An Egyptian Deity
Gus Edwards
Will D. Cobb
Gus Edwards Music Pub. Co.
One of a group of songs about African-American women who are encouraged to join the “Salome” craze and become a dancer wearing a minimum of costume. The “streets of Cairo” probably refers to the Chicago World’s Fair of 1893, not the city in Egypt.

In the land of Cleopatra,
Where the palm-trees take the palm,
And the pyramids appear amid the sand,
There lives a little Sphinx
I’d give a lot to label “mine,”
And when the sun retires for the night;
Beneath her window in a turban white,
I twang a bar on my guitar,
And sing to eyes that shame the evening star.

Sunburnt Salome, Sunburnt Salome,
Pack your grip and take a trip,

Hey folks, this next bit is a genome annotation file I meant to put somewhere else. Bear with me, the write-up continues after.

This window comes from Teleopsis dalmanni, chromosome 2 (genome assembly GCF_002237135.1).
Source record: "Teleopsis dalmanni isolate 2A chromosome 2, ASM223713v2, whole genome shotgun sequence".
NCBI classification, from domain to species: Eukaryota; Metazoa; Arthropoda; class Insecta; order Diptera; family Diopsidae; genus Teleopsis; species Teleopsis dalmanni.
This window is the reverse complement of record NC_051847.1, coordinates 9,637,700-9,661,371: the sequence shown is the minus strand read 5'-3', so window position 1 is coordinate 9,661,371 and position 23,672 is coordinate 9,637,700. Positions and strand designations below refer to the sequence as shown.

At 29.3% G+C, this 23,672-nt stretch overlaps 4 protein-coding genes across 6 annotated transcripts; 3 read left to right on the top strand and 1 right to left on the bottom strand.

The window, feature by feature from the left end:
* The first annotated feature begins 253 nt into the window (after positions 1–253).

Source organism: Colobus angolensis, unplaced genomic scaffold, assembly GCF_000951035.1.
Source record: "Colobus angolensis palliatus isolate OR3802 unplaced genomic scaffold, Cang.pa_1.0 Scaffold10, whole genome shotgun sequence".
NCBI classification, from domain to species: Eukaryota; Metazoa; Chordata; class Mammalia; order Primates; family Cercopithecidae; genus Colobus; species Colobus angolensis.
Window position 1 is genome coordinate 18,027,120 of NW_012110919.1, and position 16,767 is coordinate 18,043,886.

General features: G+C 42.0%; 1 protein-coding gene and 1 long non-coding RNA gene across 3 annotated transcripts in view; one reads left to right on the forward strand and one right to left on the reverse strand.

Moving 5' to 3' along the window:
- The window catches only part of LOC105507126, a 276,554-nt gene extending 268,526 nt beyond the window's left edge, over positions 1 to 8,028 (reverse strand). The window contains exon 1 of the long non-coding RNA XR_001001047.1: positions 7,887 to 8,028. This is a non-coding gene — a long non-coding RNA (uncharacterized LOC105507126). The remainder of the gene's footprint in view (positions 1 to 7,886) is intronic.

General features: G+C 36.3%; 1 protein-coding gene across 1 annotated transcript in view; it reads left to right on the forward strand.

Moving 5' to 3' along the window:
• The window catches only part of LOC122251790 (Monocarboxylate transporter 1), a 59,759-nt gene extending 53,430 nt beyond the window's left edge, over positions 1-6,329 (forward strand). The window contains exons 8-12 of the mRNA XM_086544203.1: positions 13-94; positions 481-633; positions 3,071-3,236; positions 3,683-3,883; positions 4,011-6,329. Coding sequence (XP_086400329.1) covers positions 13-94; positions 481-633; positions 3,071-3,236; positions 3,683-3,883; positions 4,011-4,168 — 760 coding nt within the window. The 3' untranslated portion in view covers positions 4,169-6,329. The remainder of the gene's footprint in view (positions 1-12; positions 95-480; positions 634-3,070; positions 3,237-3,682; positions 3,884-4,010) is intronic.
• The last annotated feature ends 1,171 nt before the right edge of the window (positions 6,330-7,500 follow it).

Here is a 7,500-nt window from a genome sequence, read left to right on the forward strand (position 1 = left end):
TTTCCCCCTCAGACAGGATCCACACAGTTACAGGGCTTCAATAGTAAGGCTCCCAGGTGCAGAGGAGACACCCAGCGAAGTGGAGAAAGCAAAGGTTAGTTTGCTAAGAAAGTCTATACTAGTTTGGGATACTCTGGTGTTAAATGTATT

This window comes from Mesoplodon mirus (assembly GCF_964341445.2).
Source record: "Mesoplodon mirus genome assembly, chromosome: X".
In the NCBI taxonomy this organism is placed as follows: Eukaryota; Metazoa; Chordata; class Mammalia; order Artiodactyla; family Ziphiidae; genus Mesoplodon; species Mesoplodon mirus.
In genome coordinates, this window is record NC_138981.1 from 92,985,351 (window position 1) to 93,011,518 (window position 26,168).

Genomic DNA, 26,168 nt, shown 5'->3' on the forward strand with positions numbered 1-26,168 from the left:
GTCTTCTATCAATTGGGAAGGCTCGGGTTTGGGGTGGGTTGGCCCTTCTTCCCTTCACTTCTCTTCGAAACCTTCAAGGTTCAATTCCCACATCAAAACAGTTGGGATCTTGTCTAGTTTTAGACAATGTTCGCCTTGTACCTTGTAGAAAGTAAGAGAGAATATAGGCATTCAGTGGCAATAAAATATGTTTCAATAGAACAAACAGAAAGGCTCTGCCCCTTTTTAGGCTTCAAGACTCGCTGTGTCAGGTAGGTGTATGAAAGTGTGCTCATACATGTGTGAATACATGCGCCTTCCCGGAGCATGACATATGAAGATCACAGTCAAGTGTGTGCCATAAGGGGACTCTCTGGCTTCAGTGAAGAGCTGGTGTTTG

With me across the foam;
Don’t put on your shoes and stockings,
Leave your clothes at home,
And you’ll top the bill in Vaudeville,
My sunburnt Salome.

It was on the streets of Cairo,
With her dark Egyptian art,
She danced herself into my open heart one day.
Her father by the Prophet swore an Oriental “nay,”
But stolen fruits are sweet they say,
And soon across the Desert sands I’ll ride;
On camel, High with my sweet stolen bride,
Though Papa swear and tear his hair,
I’ll plead to her my Queen, beyond compare.